This morning on KPCW’s Local News Hour they were talking growth again. I heard there are 4,000 units of unbuilt density (basically homes) in Park City and about 14,000 in the Snyderville Basin. The theory presented is that because of those rights to build, that people are going to flock to the Park City area. The theory could turn out being right, and if so, that’s a lot of people to add to our area.
Yet, I started thinking about unbuilt density (homes). Weren’t most of those rights to build entitled for a long, long time? Perhaps, instead it makes sense to look at historical population trends and see what is happening in Summit County. Below is a chart of growth since 1960. It uses census data up to 2014 and then extrapolates the future based on the 2010 to 2014 average growth.
What you’ll see is that the greatest period of growth happened between 1990 and 2000 (92% growth). The second highest growth is 1970 to 1980 (73% growth). You’ll find that 2000-2010 actually ranks fourth in terms of growth (for decades since 1960), with 22% growth. There was only one lower growth decade, between 1960 and 1970 (4%). The results for 2000 to 2010, of course, may have been influenced by the Great Recession. Yet, what has it looked like this decade?
If we extrapolate out the growth we have seen so far this decade, we are at 16% growth for the 2010 to to 2020 period. However, the country hasn’t had a recession since 2009. That is historically unprecedented and therefore its likely there will be a recession in the next five years. Thus, since population growth often slows related to recessions, it is likely this decade will see even less growth than what I extrapolated. It will likely have the slowest growth of any time since 1970.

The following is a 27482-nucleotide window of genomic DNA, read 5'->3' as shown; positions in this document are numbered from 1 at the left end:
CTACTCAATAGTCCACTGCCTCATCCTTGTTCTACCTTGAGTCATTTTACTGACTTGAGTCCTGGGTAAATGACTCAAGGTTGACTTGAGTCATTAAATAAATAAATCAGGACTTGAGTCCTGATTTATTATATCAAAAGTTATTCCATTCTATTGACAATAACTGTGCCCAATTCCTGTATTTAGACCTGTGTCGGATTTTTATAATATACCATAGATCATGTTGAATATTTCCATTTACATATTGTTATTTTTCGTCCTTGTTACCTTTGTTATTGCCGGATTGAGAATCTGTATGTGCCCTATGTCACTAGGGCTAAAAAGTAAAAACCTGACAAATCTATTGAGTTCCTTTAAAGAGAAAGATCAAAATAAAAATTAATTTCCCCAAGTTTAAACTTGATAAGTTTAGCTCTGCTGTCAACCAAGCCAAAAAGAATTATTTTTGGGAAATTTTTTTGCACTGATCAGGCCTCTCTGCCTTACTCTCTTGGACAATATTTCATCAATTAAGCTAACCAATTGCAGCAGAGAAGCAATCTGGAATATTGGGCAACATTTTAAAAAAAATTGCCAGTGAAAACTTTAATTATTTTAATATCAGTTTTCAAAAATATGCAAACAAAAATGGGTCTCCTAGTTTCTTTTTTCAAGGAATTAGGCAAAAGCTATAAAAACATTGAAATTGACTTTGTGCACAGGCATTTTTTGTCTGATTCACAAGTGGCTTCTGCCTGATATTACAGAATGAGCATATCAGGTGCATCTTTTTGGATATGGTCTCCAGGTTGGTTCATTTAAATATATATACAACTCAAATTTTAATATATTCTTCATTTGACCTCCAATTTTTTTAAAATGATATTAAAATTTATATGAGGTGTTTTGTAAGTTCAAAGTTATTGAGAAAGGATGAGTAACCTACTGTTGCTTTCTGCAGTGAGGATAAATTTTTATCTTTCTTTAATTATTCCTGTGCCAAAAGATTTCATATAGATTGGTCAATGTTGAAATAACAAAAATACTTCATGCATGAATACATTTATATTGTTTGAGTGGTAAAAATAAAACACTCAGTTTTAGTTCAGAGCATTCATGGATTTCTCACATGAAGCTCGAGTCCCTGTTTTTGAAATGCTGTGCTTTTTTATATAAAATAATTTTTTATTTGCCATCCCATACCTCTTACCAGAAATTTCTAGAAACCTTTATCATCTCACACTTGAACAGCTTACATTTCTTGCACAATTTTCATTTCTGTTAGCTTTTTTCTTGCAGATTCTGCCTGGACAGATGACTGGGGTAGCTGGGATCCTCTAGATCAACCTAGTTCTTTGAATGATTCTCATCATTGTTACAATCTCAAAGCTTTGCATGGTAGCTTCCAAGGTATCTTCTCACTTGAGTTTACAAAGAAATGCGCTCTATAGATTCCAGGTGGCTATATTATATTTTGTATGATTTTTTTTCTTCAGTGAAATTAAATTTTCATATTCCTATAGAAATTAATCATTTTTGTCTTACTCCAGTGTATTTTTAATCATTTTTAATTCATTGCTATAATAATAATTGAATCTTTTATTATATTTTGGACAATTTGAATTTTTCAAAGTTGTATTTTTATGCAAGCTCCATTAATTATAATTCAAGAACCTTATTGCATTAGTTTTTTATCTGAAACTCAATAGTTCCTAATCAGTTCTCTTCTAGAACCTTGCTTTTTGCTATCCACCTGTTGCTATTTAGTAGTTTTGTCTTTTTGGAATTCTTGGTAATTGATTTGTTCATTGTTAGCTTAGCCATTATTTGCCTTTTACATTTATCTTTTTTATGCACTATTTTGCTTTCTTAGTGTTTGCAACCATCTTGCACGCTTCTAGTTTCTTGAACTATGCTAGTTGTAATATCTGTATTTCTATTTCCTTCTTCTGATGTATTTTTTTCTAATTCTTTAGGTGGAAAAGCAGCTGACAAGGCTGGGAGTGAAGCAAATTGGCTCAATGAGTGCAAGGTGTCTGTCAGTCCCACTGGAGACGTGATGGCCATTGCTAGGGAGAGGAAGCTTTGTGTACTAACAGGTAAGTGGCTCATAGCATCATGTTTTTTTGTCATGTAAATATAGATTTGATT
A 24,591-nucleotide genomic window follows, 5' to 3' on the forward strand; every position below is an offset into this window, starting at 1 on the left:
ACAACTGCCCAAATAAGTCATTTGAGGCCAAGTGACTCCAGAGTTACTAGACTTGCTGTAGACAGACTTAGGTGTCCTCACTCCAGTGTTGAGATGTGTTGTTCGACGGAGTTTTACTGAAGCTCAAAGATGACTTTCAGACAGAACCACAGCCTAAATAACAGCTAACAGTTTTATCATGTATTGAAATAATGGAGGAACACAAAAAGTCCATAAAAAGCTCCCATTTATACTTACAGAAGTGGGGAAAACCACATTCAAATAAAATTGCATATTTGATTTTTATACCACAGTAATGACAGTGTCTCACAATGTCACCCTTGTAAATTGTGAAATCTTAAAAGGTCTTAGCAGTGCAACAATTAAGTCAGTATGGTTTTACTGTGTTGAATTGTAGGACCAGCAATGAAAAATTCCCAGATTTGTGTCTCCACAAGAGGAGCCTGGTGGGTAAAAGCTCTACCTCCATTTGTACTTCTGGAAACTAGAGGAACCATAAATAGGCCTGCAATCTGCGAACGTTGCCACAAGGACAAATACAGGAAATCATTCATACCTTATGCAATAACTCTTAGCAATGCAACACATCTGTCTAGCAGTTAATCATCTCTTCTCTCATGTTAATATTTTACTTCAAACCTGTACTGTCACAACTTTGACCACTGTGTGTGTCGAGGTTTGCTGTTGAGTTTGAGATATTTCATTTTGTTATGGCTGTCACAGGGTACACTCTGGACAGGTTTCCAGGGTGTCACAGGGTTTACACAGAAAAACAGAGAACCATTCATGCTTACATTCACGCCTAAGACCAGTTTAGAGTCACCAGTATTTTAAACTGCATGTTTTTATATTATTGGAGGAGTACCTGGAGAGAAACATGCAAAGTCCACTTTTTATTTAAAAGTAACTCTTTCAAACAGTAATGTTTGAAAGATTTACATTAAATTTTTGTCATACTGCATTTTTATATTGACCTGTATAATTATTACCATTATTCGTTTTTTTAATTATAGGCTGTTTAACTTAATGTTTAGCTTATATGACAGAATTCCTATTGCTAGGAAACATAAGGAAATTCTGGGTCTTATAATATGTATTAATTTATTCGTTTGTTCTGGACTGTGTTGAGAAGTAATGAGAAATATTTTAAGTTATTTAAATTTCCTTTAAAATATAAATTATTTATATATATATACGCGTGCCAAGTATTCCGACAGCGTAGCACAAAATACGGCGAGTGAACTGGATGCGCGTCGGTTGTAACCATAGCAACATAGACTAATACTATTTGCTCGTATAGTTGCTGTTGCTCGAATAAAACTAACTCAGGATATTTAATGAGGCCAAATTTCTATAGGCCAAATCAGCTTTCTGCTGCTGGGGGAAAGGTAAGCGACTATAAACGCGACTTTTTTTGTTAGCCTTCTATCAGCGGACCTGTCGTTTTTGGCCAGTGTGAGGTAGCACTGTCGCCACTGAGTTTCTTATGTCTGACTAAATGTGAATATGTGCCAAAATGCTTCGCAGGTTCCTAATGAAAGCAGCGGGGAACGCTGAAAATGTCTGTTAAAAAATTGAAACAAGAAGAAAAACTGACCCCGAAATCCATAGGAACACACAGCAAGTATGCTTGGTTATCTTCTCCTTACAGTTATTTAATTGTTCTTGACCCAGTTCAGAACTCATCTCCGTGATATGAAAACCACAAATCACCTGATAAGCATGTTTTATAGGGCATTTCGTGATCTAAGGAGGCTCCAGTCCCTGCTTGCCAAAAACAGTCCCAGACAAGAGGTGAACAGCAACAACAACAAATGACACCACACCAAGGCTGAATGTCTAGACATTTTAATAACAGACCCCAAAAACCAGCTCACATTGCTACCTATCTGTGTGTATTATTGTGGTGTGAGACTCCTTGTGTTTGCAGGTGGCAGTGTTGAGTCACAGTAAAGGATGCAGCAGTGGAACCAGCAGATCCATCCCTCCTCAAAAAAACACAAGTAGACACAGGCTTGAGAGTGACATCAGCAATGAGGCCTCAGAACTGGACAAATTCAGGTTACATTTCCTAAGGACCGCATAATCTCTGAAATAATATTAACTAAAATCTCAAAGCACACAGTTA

So what does that tell us? Growth is likely less now than in decades, on a percentage basis (you could also look at a raw population basis, which I’ll try to do later). What we have to ask is if availability of homes drive people to move here (i.e., damn the growth trends, if we build it they will come) or whether populations grow and then they need homes (i.e., it’s the people that want to live here and not the property that matters). I wish I was smart enough to know which it was.
Yet I keep coming back to the fact that a lot of this land was available for homes for a long time. Is it just that the “right” population wasn’t available to move here (or didn’t want to move here) and thus it wasn’t developed? Is there some other factor that has limited building of homes? Perhaps.
Regardless, I think it makes sense to consider population trends as a large factor into our population models that drive political decision in and around Park City. Given those trends maybe we don’t need to rush to convert land to commercial centers to pack in density. Maybe we let land ride as residential (which a lot of it is) and see if what’s past is prologue.